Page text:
the thought came to me - Even if a woman is made head of a Vatican Congregation, even if that person is a lay woman, as long as all those faces around the altar are male I am a second class citizen. It is the eucharist, not vatican offices, that is the source of meaning for the catholic. As long as that center is for men only women remain on the edge, excluded, on lookers. The message is still there. No matter the corner office, it's still a men only club.


Edited at 2013-12-31 13:25 (UTC)
I'm not a Christian -- or anything religious. I celebrate the slow return of daylight after the longest day, and the traditional Western new year, with traditions (like present giving, feasting and decorating with lights and greenery) that come from the Romans, the Germanic peoples of Northern Europe and the Scandinavians.

Edited at 2013-12-31 13:55 (UTC)
I try to live my life by Jesus' new commandment. Sometimes it is hard, but I am inspired by Pope Francis and his examples of faith through good works and loving one another equally.
This comment speaks for me, too.
I think that goes for all religions. All man made creations tend toward corruption. No church meets its expectations - it can't. Churches are external things tasked with bookkeeping and maintaining doctrine. A relationship with God is an internal thing that can barely even be verbalized, much less institutionalized.
who on earth thinks of his religion as man-made?
I'd be interested to know of any that wasn't.
absolutely!
a culture makes the religion it needs - made in its own image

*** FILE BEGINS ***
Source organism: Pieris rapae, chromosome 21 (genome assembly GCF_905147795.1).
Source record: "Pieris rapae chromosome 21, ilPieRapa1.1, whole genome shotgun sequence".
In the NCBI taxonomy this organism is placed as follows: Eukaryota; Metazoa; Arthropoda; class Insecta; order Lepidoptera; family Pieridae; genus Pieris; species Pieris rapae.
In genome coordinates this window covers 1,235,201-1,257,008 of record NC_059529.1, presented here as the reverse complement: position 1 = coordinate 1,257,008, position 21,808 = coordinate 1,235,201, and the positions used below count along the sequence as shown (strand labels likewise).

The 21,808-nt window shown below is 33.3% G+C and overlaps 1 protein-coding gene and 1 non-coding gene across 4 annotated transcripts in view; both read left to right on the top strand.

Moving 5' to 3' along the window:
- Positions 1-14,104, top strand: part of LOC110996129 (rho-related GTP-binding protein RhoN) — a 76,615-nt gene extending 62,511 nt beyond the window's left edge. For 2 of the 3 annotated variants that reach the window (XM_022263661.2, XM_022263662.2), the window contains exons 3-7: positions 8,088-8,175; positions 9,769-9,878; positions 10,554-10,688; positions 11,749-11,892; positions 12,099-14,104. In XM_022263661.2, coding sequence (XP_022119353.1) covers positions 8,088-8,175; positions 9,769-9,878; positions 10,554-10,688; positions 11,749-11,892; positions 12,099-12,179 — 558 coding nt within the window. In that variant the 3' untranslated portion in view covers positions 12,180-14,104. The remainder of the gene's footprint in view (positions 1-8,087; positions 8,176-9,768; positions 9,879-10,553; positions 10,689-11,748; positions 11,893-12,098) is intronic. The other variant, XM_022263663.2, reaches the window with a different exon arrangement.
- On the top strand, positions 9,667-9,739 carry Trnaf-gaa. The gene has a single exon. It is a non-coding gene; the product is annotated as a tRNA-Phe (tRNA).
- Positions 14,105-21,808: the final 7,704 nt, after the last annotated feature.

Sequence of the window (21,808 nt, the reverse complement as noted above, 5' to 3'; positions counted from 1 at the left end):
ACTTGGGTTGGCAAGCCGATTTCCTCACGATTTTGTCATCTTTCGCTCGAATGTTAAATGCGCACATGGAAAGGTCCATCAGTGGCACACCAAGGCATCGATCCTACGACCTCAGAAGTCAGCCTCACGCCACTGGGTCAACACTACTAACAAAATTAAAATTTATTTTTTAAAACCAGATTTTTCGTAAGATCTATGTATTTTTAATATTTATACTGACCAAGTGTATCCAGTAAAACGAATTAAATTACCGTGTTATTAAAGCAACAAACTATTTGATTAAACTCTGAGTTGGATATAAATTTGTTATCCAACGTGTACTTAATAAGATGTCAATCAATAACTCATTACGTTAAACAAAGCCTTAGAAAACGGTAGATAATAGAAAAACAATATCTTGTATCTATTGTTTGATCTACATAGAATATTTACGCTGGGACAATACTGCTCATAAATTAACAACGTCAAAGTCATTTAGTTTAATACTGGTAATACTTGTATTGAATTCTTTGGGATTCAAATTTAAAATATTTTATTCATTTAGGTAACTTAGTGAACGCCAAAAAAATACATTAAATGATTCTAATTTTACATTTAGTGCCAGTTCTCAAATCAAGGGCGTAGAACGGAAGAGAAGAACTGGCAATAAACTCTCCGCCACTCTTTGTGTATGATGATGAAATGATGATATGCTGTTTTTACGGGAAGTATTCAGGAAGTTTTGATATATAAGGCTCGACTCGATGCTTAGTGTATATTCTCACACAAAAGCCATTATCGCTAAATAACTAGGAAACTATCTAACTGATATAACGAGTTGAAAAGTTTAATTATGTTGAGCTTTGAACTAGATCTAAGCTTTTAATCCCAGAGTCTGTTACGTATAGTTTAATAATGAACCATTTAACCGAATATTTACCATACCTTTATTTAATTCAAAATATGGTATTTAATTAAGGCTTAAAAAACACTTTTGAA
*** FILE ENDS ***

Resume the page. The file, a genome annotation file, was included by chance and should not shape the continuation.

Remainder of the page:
how do you know that?
Respectfully, it would take an enormous change to make me believe any organized religion isn't behavior control. Perhaps that is what civilization needed or needs.
My Christmas, as ever, was not desperately Christian, but I see it as a celebration of family and friends. Of course, as a (nominal) Protestant, the Catholics have persecuted my kind over the centuries, as we persecuted them. I can't shake off a belief in a higher force, but I think it's fair to describe myself as more agnostic than anything.
Amen! We all have a lot to learn from the new Pope, I think.

From a Lutheran Christian
As you know, I don't consider myself Christian at all, though I was raised in the Anglican faith. I've studied as much as I possibly can of the varying organised religions, and I suspect that partly the reason the Catholic Church has carried the brunt of the bad press is the sheer immensity of the power they wielded or so long, often in corrupt ways.It's the world's largest and oldest multinational corporations with all the negative connotations of such. I am unsure if your new Pope can help lift the Church, he has a great many around him who cling to the more privileged ways.

I've spoken before that I find my solace in the land, and this quote might explain more of how I feel: http://www.goodreads.com/quotes/30396-those-who-contemplate-the-beauty-of-the-earth-find-reserves
I think most religions suffer image problems due to extremists within their ranks. For Christians (both Catholic and Protestants), I feel like that image problem would be fixed pretty rapidly if they actually lived a Christian lifestyle in practice and not just in theory. Especially the love one another part.